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Dining etiquette

Graphic of Thoroughly Modern Manners
Dear Reader,

Let’s pretend we’re at our favorite restaurant and we get carried away in conversation, but we’re not ready for our plate to be taken away. What are the nonverbal clues, the sign language, the secret codes spelled out through silverware? In other words, how do you get your server’s attention while staying engaged in the conversation?

Folks, I googled just this and there were 1,340,000 results. Do not fret, however, as I have distilled it here for all of you.

Dining etiquette involves not only proper use of your utensils while eating, but using them to signal information that makes dining pleasant for everyone. Servers appreciate knowing what you need from them and nonverbal signals are a small but significant part of civilized dining.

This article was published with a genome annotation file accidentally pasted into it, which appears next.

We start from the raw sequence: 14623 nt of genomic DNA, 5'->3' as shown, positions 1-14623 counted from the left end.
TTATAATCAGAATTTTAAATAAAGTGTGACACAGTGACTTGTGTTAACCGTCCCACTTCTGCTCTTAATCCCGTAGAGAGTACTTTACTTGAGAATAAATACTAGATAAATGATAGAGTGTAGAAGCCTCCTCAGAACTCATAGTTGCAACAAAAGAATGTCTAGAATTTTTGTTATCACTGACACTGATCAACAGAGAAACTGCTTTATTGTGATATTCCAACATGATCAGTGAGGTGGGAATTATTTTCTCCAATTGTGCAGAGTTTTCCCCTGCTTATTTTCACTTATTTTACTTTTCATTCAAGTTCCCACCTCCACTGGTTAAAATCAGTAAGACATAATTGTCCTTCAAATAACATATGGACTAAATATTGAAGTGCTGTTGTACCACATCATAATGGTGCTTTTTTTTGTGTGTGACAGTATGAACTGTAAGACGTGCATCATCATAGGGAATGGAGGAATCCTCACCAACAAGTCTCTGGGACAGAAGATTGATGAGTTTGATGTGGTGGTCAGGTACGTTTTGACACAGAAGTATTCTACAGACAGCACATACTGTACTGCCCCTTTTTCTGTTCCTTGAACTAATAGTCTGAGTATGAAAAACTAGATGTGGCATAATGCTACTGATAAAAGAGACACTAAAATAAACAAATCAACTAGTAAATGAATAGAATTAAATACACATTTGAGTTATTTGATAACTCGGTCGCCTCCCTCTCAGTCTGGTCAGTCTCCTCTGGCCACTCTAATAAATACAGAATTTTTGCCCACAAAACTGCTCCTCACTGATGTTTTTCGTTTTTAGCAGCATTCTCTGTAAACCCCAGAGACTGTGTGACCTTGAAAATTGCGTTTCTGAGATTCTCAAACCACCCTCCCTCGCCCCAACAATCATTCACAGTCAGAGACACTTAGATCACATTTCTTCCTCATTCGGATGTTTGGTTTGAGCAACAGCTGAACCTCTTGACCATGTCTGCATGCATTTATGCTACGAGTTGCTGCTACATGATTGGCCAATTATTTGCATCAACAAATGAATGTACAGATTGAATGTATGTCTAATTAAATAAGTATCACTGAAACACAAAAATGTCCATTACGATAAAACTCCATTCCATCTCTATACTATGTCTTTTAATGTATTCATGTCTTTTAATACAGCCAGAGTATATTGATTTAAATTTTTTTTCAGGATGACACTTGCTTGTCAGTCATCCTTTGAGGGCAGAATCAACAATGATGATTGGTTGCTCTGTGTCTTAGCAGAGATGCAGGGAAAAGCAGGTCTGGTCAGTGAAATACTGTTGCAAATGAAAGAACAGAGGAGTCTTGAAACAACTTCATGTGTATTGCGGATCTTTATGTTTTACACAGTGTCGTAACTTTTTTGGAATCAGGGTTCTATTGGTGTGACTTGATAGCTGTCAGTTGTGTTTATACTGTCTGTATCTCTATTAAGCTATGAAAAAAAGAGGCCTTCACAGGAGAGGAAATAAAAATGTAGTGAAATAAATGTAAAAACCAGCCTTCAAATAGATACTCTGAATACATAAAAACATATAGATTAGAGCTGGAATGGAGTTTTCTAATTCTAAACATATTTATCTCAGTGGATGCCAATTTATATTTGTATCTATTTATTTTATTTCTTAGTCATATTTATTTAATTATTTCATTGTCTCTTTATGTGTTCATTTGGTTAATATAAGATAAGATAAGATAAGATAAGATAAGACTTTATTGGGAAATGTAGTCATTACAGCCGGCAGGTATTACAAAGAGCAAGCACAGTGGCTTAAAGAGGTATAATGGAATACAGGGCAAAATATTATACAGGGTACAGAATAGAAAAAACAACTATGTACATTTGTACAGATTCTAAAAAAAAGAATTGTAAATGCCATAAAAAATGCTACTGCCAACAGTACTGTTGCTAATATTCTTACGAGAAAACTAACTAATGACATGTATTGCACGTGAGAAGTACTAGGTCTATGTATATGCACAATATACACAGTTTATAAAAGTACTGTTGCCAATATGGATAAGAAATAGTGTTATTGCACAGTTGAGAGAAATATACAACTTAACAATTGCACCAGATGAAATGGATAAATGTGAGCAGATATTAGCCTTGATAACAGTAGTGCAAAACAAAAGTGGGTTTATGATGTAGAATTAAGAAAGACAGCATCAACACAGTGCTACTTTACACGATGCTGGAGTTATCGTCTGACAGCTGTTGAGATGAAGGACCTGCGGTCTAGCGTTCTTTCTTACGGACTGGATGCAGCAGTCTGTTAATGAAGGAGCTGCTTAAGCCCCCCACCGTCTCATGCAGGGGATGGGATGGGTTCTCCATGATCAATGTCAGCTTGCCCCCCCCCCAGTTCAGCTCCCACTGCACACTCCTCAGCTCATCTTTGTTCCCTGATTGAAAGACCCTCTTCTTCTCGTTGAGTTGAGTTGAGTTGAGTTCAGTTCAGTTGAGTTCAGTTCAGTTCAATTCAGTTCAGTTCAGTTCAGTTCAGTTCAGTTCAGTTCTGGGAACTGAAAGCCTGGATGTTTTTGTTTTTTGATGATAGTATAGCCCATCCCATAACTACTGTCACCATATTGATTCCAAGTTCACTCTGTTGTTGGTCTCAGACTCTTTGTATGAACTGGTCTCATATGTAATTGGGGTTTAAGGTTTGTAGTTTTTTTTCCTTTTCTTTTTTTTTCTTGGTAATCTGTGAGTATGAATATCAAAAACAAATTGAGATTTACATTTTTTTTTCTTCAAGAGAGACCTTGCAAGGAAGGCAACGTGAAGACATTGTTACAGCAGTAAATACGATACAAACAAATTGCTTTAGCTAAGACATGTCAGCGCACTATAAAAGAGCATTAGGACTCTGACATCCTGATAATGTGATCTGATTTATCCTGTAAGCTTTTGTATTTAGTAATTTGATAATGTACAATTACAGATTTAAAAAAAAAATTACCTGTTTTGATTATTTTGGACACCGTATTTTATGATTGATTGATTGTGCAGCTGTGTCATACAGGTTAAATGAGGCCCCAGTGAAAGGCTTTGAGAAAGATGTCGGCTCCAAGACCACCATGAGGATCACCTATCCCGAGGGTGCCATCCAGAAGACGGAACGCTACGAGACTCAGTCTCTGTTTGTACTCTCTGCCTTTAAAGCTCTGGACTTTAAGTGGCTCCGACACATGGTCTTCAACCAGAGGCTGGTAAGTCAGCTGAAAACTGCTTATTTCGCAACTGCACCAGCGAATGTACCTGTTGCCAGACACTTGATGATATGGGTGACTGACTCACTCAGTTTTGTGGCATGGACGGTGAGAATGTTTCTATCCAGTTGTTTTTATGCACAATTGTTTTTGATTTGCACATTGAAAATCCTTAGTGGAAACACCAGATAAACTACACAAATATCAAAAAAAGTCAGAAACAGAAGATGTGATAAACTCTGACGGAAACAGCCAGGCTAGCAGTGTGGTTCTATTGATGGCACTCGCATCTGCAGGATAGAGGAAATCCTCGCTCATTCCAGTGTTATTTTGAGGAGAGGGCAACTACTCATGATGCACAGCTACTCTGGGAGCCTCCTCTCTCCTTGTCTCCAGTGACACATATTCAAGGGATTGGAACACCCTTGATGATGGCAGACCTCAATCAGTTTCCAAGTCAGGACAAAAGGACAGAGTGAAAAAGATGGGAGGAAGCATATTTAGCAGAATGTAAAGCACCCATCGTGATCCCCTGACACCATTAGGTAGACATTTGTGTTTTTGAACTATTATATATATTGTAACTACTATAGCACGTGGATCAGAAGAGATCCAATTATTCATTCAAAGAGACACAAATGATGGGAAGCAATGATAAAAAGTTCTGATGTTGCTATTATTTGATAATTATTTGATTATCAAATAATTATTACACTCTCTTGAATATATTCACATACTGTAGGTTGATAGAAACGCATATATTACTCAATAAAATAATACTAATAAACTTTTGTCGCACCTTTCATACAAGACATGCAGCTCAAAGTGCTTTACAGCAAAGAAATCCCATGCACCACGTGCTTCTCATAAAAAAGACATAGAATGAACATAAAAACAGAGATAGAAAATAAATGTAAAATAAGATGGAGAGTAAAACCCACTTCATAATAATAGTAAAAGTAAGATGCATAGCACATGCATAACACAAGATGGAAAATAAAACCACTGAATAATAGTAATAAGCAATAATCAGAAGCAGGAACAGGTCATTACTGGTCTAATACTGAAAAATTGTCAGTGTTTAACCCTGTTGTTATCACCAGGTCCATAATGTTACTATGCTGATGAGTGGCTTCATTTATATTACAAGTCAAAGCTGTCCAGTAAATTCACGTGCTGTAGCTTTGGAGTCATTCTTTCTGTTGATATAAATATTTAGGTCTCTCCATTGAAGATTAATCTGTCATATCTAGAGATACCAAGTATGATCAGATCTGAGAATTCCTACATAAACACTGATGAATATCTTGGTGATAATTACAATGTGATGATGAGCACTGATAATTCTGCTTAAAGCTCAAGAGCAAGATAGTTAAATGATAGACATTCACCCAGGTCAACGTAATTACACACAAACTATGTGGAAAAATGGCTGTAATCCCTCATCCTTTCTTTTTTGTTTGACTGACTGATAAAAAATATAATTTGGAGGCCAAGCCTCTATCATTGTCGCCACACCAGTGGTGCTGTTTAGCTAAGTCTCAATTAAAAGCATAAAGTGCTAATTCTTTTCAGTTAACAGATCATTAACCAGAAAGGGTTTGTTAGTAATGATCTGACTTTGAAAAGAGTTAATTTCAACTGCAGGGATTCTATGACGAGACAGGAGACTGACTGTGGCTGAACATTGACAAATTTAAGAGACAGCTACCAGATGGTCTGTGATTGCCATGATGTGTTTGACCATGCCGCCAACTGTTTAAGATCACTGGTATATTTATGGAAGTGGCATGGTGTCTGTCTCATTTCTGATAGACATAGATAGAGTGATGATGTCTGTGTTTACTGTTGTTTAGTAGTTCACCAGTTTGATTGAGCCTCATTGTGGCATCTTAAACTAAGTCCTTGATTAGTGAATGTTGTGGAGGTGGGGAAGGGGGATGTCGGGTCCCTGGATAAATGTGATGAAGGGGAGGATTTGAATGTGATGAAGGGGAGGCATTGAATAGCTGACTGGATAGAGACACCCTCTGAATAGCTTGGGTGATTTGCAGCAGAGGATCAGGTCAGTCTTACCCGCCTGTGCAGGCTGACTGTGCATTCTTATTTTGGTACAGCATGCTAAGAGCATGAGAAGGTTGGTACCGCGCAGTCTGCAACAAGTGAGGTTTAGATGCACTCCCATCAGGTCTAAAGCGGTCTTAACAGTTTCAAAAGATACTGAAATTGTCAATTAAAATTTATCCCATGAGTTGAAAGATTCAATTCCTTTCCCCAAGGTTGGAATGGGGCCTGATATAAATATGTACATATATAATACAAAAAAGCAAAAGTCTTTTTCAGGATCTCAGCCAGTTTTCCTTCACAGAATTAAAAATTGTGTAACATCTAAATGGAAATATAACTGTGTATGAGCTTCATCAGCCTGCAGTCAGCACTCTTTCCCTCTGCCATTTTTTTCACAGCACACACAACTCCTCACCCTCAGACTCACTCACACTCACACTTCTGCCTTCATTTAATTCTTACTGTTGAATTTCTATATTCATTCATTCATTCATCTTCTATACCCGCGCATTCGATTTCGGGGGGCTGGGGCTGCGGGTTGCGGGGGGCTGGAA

A well-trained server can understand when you are still working on your food or want you want your plate removed.

“There are two and only two signals to be sent and received through utensil placement. One is when you are pausing and the second is when you are finished. There is no tradition anywhere that requires other signals. Attempting to do so only causes confusion,” according to etiquette enthusiast, Maura J Graber, site editor for Etiquipedia© Etiquette Encyclopedia.

When taking a break, place your fork and knife in the center of the plate with the tips facing each other forming an inverted (V). And when you are finished, the knife and fork go either straight up and down on the center of the plate with the handles resting on the rim, or pointing between 10 and 4 o’clock (see images below). In each case the tines of the fork should be facing up and the knife edge pointing in.

And that’s it!

Big Love,
Mrs. Abramovitz



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